Vascular Smooth Muscle Cells
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Decades of work have shown that vascular smooth muscle cell (SMC) phenotypes are controlled by cues received from the local environment.1–3 When nestled into a cage of cross-linked collagen and elastin of its own making,4 medial SMCs exhibit a fully differentiated phenotype conferred by the transcriptional activity of myocardin and serum response factor (SRF) and reinforced by the stabilizing roles of miR-143/145.2,3,5–7 The central MADS (MCM1, Agamous, Deficiens, SRF) box of SRF is an ancient DNA-binding regulatory platform8,9 that formed a partnership with the basic and polyglutamine domains of myocardin family proteins early in metazoan evolution.10–12 This evolutionary innovation allowed for the formation of an extremely versatile type of muscle cell now found in the walls of almost all lumen-containing organs and tissues in adults and as a transitional form in the embryonic heart.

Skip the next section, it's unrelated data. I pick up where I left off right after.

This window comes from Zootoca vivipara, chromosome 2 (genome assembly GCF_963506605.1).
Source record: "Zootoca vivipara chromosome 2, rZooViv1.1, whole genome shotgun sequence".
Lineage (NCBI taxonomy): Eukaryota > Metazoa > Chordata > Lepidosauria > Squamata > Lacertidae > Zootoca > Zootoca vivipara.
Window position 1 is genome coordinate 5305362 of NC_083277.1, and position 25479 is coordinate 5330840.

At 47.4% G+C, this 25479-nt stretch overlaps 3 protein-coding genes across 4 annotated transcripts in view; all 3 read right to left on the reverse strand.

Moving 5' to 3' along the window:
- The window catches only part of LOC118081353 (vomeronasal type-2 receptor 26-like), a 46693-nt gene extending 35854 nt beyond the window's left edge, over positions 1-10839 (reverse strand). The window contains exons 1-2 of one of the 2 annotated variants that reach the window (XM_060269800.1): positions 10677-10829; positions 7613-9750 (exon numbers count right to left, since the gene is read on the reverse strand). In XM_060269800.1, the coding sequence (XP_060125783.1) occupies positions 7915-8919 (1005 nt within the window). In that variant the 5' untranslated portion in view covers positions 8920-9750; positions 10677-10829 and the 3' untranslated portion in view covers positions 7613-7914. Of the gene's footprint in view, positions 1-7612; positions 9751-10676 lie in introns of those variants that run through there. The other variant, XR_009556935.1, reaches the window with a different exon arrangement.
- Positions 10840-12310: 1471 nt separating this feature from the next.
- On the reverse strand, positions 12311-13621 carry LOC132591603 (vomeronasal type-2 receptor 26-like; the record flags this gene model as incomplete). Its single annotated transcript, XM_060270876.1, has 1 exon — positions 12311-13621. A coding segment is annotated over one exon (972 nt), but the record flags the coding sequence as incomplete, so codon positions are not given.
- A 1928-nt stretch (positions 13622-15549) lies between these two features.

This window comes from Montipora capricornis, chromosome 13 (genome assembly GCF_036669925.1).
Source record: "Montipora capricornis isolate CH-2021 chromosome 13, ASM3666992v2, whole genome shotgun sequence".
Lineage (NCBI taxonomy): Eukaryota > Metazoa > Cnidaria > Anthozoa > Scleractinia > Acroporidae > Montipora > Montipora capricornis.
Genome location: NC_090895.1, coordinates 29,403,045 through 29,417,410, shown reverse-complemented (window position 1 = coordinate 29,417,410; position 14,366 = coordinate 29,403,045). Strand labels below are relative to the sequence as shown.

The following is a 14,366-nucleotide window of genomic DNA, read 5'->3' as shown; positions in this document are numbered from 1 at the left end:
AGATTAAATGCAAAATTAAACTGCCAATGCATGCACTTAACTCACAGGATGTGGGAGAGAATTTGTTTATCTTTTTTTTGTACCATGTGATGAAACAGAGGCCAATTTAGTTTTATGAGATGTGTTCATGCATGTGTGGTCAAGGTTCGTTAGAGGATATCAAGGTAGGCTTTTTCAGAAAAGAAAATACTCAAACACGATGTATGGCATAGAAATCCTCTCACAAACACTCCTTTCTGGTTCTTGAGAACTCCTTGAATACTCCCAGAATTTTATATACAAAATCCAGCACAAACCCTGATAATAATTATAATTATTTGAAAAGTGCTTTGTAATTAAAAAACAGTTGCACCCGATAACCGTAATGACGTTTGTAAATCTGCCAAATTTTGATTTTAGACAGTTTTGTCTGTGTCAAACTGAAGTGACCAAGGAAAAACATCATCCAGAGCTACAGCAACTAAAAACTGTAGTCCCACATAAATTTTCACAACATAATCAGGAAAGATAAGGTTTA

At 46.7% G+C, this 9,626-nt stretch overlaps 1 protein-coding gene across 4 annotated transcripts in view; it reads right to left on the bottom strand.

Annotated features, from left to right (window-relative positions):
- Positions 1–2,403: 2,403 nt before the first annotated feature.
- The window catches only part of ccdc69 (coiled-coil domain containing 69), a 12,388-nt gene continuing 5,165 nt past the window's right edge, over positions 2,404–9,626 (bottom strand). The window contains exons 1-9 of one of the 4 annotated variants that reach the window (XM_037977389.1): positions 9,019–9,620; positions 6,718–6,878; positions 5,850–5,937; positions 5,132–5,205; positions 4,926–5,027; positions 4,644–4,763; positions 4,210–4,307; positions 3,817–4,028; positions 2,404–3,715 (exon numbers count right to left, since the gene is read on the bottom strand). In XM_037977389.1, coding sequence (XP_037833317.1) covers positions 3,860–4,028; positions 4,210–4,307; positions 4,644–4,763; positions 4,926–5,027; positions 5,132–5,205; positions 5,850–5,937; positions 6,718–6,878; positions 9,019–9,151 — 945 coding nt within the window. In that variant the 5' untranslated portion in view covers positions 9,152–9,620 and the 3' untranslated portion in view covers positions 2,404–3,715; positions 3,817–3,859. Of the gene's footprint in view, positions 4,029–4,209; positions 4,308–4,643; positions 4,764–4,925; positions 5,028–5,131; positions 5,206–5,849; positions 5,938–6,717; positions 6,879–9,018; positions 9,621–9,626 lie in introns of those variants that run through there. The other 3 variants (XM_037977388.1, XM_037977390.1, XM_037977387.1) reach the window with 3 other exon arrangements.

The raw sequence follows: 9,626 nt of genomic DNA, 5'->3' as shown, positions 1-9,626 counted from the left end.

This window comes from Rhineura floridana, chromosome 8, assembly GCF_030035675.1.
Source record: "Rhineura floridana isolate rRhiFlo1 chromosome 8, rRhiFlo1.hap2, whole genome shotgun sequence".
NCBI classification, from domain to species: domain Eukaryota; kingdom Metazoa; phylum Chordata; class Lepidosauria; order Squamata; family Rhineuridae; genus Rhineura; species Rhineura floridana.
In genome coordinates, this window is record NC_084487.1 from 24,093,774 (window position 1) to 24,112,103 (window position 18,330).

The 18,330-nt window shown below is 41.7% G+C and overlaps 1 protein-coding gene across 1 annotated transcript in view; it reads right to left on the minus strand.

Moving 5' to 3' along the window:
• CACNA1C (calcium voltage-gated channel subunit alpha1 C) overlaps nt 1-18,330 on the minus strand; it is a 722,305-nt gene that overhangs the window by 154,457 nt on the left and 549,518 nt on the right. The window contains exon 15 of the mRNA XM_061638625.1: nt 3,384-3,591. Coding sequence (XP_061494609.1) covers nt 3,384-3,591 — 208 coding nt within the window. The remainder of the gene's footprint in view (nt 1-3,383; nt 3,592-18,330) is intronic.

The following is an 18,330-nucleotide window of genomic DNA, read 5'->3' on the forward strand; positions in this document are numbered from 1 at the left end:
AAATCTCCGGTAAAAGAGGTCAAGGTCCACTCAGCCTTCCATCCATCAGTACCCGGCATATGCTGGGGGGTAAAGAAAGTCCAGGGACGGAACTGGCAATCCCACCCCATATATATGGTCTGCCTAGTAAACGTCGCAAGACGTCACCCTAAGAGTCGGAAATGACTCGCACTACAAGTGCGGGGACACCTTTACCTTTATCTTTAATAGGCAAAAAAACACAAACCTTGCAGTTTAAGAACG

Vascular SMCs Adopt Macrophage-Like Phenotypes
Recent studies, many of which have been published or discussed in the pages of ATVB, extend the range of phenotypes exhibited by vascular SMCs to those previously thought to be found only in cells of myeloid origin.13–17 These papers use modern genetic tools to build upon observations made during the past 30 years on SMC responses to injury and cholesterol loading.18–21 These early studies identified and characterized the SMC foam cell, but investigators lacked modern transgenic methods to assess the frequency of SMC foam cell formation in atherogenesis. The surprising result described in recent reports is not that SMC to macrophage-like cell transitions occur in atherosclerosis, but rather the evidently large extent to which a SMC origin can account for cells that express common macrophage markers in the plaque.14–17,22 The high frequency of SMC-derived plaque macrophages may begin …